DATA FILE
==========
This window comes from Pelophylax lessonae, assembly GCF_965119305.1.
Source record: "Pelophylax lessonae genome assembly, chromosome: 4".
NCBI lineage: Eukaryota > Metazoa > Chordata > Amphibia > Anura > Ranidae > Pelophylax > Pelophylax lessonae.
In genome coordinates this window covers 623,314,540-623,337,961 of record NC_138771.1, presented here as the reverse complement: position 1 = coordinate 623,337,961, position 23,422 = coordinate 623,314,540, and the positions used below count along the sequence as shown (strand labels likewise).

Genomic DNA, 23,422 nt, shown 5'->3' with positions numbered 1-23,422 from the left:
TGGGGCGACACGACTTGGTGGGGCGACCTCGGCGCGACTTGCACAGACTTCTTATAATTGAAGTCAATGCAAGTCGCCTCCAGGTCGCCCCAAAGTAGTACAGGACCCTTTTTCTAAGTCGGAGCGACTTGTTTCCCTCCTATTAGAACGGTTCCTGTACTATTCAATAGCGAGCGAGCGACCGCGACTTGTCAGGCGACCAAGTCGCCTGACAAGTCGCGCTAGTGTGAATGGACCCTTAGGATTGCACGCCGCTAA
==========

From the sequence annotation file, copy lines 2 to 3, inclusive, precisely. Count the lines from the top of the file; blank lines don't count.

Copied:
Source record: "Pelophylax lessonae genome assembly, chromosome: 4".
NCBI lineage: Eukaryota > Metazoa > Chordata > Amphibia > Anura > Ranidae > Pelophylax > Pelophylax lessonae.